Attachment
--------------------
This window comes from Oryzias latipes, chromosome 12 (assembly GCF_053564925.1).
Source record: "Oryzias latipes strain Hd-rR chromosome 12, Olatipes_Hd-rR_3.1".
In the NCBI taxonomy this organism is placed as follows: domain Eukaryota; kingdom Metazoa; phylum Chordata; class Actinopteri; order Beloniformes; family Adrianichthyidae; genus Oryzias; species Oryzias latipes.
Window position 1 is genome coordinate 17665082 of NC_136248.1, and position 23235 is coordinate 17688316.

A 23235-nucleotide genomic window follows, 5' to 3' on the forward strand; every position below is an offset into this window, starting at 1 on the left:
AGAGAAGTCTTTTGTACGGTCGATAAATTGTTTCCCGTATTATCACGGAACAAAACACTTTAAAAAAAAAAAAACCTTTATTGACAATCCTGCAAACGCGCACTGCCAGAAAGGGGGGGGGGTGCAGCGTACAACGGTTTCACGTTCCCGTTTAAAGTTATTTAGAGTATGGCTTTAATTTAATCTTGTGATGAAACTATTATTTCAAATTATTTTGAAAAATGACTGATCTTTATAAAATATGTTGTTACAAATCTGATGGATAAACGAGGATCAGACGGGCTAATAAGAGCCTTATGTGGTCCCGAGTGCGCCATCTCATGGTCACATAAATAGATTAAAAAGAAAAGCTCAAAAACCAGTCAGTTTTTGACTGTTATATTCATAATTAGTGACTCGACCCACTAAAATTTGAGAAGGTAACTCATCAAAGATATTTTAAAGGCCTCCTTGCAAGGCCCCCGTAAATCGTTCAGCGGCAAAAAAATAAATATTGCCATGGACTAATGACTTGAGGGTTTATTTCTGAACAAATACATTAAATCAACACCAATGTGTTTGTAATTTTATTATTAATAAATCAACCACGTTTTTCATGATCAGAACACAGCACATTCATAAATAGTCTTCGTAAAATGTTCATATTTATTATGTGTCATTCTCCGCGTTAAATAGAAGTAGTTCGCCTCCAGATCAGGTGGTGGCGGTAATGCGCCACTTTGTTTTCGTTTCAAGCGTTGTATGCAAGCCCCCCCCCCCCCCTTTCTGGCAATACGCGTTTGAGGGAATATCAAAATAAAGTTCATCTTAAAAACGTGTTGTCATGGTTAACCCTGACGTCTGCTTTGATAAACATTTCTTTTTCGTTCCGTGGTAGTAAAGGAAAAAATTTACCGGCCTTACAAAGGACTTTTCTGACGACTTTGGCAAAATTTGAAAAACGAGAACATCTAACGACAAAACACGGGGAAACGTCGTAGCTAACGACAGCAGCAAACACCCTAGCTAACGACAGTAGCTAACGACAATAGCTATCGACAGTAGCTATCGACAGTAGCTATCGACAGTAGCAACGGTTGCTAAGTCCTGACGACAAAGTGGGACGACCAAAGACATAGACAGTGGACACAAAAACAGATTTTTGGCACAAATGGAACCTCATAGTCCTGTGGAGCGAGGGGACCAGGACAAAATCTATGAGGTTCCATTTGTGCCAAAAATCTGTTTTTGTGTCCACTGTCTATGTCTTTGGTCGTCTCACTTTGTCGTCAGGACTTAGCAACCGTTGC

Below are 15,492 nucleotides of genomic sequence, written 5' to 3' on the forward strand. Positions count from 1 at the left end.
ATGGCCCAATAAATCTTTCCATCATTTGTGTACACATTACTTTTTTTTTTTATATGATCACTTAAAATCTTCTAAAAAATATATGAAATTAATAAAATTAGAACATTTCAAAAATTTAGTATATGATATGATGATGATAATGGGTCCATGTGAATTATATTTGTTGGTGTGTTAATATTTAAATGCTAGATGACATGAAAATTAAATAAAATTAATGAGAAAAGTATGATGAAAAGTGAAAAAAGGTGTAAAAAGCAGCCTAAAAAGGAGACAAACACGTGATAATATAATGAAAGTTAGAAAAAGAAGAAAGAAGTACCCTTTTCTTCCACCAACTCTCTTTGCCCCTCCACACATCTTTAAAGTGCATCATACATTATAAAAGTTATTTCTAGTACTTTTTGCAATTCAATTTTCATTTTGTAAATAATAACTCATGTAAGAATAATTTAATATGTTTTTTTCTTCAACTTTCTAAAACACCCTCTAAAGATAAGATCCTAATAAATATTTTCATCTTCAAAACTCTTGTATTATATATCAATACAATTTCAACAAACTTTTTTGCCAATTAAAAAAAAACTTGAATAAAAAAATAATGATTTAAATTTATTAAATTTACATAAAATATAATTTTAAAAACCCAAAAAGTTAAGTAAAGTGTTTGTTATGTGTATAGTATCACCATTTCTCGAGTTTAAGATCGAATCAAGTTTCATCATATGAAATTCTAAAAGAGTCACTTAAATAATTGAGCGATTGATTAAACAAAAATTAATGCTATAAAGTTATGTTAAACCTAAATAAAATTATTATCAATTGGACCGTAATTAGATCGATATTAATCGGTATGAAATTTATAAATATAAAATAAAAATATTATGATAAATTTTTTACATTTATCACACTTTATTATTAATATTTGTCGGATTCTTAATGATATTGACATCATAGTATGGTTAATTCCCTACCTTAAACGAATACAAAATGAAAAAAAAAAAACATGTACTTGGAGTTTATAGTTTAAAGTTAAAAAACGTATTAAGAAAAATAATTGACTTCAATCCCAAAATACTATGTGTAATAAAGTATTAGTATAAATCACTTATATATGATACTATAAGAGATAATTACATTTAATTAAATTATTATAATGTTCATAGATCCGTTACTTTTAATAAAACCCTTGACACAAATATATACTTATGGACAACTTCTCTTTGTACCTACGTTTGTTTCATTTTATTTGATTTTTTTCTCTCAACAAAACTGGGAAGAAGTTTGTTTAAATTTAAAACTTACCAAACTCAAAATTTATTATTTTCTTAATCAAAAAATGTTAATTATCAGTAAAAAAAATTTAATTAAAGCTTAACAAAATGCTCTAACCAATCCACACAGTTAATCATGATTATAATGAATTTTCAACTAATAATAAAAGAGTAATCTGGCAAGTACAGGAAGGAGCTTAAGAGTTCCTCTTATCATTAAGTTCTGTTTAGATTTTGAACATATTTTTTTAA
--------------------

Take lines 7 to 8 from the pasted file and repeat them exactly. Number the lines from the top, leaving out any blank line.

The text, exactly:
Below are 15,492 nucleotides of genomic sequence, written 5' to 3' on the forward strand. Positions count from 1 at the left end.
ATGGCCCAATAAATCTTTCCATCATTTGTGTACACATTACTTTTTTTTTTTATATGATCACTTAAAATCTTCTAAAAAATATATGAAATTAATAAAATTAGAACATTTCAAAAATTTAGTATATGATATGATGATGATAATGGGTCCATGTGAATTATATTTGTTGGTGTGTTAATATTTAAATGCTAGATGACATGAAAATTAAATAAAATTAATGAGAAAAGTATGATGAAAAGTGAAAAAAGGTGTAAAAAGCAGCCTAAAAAGGAGACAAACACGTGATAATATAATGAAAGTTAGAAAAAGAAGAAAGAAGTACCCTTTTCTTCCACCAACTCTCTTTGCCCCTCCACACATCTTTAAAGTGCATCATACATTATAAAAGTTATTTCTAGTACTTTTTGCAATTCAATTTTCATTTTGTAAATAATAACTCATGTAAGAATAATTTAATATGTTTTTTTCTTCAACTTTCTAAAACACCCTCTAAAGATAAGATCCTAATAAATATTTTCATCTTCAAAACTCTTGTATTATATATCAATACAATTTCAACAAACTTTTTTGCCAATTAAAAAAAAACTTGAATAAAAAAATAATGATTTAAATTTATTAAATTTACATAAAATATAATTTTAAAAACCCAAAAAGTTAAGTAAAGTGTTTGTTATGTGTATAGTATCACCATTTCTCGAGTTTAAGATCGAATCAAGTTTCATCATATGAAATTCTAAAAGAGTCACTTAAATAATTGAGCGATTGATTAAACAAAAATTAATGCTATAAAGTTATGTTAAACCTAAATAAAATTATTATCAATTGGACCGTAATTAGATCGATATTAATCGGTATGAAATTTATAAATATAAAATAAAAATATTATGATAAATTTTTTACATTTATCACACTTTATTATTAATATTTGTCGGATTCTTAATGATATTGACATCATAGTATGGTTAATTCCCTACCTTAAACGAATACAAAATGAAAAAAAAAAAACATGTACTTGGAGTTTATAGTTTAAAGTTAAAAAACGTATTAAGAAAAATAATTGACTTCAATCCCAAAATACTATGTGTAATAAAGTATTAGTATAAATCACTTATATATGATACTATAAGAGATAATTACATTTAATTAAATTATTATAATGTTCATAGATCCGTTACTTTTAATAAAACCCTTGACACAAATATATACTTATGGACAACTTCTCTTTGTACCTACGTTTGTTTCATTTTATTTGATTTTTTTCTCTCAACAAAACTGGGAAGAAGTTTGTTTAAATTTAAAACTTACCAAACTCAAAATTTATTATTTTCTTAATCAAAAAATGTTAATTATCAGTAAAAAAAATTTAATTAAAGCTTAACAAAATGCTCTAACCAATCCACACAGTTAATCATGATTATAATGAATTTTCAACTAATAATAAAAGAGTAATCTGGCAAGTACAGGAAGGAGCTTAAGAGTTCCTCTTATCATTAAGTTCTGTTTAGATTTTGAACATATTTTTTTAA